The first of a 10 episode run, THE HANDMAID'S TALE is both shocking and spellbinding.


Opening with a family being ripped apart for reasons unknown, the episode quickly establishes a nerve shredding staccato with a true extent of an ugly and malformed society. We quickly learn that it’s set in an unnervingly near future in which a repressive theocracy has imposed a rigidly patriarchal society. Rights are curtailed and a dwindling number of fertile women are forced into life as “breeding stock” for otherwise barren couples.

Greenlit before the 2016 presidential election, US commentators have drawn alarming parallels between real world events and the show’s depiction of a slide towards totalitarianism in response to unexplained and unwelcome demographic change. Indeed, one character soothes her reluctant, new handmaids with the unnerving words “Ordinary is just what you’re used to, this will become ordinary”, a chilling sentiment in the present day.

Yet to see only a reflection of contemporary politics would be to miss Handmaid’s most powerful message. Like Margaret Atwood’s best-selling novel of the same name, The Handmaid’s Tale is ultimately an enduring story of individual survival within a brutally repressive regime imposed by faceless, gun-toting men and barren sanctimonious women.

Our protagonist Offred (Elisabeth Moss) guides us, her inner voice offering an intimate, unfiltered perspective on a seemingly ordered society in which rage, resentment and more seethe just below the surface. Offred’s flashbacks to her old life provide a melancholic counterpoint to the present day, hazily lit daydreams that contrast sharply with the muted beige and grey of her painful new reality.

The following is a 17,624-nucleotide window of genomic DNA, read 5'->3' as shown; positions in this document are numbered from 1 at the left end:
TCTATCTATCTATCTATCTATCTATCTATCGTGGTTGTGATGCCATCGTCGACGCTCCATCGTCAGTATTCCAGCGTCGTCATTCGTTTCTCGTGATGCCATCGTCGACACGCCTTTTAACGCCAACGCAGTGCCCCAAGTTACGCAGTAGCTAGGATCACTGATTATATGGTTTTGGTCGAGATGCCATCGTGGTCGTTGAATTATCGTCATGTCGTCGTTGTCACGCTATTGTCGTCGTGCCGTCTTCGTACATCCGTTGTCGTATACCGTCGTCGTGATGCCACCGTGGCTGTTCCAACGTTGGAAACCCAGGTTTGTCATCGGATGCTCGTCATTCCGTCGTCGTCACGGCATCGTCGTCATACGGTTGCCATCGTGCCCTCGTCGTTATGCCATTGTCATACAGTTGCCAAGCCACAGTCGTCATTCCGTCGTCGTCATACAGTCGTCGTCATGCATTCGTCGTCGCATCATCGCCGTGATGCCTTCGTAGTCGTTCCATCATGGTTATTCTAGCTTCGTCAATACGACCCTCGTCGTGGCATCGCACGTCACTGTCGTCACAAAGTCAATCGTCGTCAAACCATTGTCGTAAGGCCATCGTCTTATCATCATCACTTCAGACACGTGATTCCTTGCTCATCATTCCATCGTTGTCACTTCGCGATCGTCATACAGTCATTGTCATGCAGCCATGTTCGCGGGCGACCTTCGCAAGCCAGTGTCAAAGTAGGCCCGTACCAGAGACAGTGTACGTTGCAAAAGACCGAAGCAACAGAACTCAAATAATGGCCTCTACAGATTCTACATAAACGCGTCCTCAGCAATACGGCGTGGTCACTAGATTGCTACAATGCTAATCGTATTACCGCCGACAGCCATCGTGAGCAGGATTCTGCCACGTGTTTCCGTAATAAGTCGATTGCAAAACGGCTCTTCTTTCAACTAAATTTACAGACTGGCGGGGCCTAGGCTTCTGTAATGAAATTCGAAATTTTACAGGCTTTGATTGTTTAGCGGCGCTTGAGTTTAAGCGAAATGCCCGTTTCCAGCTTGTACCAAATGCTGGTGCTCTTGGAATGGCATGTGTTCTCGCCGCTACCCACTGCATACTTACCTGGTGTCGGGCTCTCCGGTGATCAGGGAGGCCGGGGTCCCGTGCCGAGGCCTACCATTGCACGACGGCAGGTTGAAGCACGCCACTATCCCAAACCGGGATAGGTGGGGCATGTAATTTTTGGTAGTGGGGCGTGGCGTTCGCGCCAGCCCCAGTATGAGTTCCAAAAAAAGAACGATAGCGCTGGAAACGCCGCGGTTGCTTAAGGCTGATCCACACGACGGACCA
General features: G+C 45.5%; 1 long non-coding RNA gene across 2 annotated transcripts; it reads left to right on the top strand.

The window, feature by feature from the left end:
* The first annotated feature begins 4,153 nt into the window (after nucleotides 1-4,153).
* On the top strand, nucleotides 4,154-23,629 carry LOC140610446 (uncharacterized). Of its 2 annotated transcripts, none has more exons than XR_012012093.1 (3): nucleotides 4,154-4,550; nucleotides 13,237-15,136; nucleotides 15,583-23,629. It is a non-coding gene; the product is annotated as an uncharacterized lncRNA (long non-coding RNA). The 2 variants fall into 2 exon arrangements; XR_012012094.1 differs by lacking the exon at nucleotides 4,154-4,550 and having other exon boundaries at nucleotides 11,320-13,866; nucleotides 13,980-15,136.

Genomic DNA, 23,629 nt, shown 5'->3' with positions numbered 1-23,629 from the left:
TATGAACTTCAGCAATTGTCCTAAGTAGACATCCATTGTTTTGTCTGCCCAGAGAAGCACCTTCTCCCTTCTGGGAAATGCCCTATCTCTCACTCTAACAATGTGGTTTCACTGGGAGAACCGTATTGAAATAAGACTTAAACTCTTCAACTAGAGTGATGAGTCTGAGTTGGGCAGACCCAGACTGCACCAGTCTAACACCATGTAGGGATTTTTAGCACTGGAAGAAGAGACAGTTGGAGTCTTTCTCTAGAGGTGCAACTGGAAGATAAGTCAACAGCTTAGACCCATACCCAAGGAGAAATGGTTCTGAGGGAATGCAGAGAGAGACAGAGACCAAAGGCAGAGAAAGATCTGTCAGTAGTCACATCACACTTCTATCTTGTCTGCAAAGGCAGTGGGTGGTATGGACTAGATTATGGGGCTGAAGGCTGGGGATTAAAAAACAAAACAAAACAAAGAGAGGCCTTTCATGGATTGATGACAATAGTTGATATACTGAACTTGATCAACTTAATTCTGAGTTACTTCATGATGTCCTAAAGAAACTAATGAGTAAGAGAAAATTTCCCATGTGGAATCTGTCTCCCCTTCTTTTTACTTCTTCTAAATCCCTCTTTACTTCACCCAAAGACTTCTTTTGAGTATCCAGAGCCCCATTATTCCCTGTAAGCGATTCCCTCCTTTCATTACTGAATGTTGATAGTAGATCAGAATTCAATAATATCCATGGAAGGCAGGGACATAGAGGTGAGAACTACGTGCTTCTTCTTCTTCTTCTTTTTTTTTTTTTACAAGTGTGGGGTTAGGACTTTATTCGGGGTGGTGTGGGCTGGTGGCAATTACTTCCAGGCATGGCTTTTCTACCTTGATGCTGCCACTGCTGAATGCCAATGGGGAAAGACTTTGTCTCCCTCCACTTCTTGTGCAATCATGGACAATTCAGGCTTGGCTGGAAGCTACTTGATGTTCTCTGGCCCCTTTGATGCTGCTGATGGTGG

Introducing the main characters, the episode starts to weave a tantalisingly complex web of relationships between Offred, Commander Waterford (Joseph Fiennes), his wife Serena (Yvonne Strahovski) and their chauffeur (Max Minghella) among others. Its centrepiece is “the Ceremony”. Far from graphic, its perfunctory depiction of state sanctioned rape is more harrowing for being so acceptable, amplifying the horror of this dystopian future.

All of which sounds slightly uninviting. Especially when stretched out over 10 Sunday evenings, during which the committed viewer will no doubt be drawn deeper into a terrifying alt-reality that reflects some of our anxiety about the world today.

Provocative and bleak as it may be, The Handmaid’s Tale also promises to be one of the more compelling shows airing this year. Elisabeth Moss’ performance is sublime, awash with inner turmoil and subtly anguished expressions, something her co-stars look set to match as the series unfurls. It also offers a sliver of humour, as evidenced by Lesley Gore’s “You Don’t Own Me” playing over the final credits as Offred resolves to survive her ordeal, ensuring that there’s enough hope to offset an apparently hopeless situation.

So as long as you’re up for a challenge and can stomach nine more gruelling episodes, The Handmaid’s Tale promises to be a tough but ultimately satisfying experience.


- Aired on C4, May 28 2017 at 21:00.